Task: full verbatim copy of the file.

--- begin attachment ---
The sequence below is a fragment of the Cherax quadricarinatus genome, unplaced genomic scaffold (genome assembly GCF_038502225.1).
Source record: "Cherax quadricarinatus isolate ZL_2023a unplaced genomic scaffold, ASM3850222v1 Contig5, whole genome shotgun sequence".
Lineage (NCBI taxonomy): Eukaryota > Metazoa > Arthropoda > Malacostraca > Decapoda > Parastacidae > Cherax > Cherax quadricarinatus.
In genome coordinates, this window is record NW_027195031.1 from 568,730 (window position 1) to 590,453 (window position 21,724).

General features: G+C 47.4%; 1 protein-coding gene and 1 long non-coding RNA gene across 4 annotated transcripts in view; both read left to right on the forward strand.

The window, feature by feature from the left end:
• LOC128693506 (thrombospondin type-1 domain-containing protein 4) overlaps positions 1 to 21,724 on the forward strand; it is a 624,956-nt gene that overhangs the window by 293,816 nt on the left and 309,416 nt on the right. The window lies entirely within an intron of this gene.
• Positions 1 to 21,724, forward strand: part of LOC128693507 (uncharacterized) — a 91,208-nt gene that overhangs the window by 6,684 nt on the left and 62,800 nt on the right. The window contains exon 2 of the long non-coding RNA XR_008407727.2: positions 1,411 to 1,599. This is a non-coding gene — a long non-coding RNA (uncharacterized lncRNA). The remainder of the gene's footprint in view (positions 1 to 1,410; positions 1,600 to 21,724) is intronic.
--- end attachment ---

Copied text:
The sequence below is a fragment of the Cherax quadricarinatus genome, unplaced genomic scaffold (genome assembly GCF_038502225.1).
Source record: "Cherax quadricarinatus isolate ZL_2023a unplaced genomic scaffold, ASM3850222v1 Contig5, whole genome shotgun sequence".
Lineage (NCBI taxonomy): Eukaryota > Metazoa > Arthropoda > Malacostraca > Decapoda > Parastacidae > Cherax > Cherax quadricarinatus.
In genome coordinates, this window is record NW_027195031.1 from 568,730 (window position 1) to 590,453 (window position 21,724).

General features: G+C 47.4%; 1 protein-coding gene and 1 long non-coding RNA gene across 4 annotated transcripts in view; both read left to right on the forward strand.

The window, feature by feature from the left end:
• LOC128693506 (thrombospondin type-1 domain-containing protein 4) overlaps positions 1 to 21,724 on the forward strand; it is a 624,956-nt gene that overhangs the window by 293,816 nt on the left and 309,416 nt on the right. The window lies entirely within an intron of this gene.
• Positions 1 to 21,724, forward strand: part of LOC128693507 (uncharacterized) — a 91,208-nt gene that overhangs the window by 6,684 nt on the left and 62,800 nt on the right. The window contains exon 2 of the long non-coding RNA XR_008407727.2: positions 1,411 to 1,599. This is a non-coding gene — a long non-coding RNA (uncharacterized lncRNA). The remainder of the gene's footprint in view (positions 1 to 1,410; positions 1,600 to 21,724) is intronic.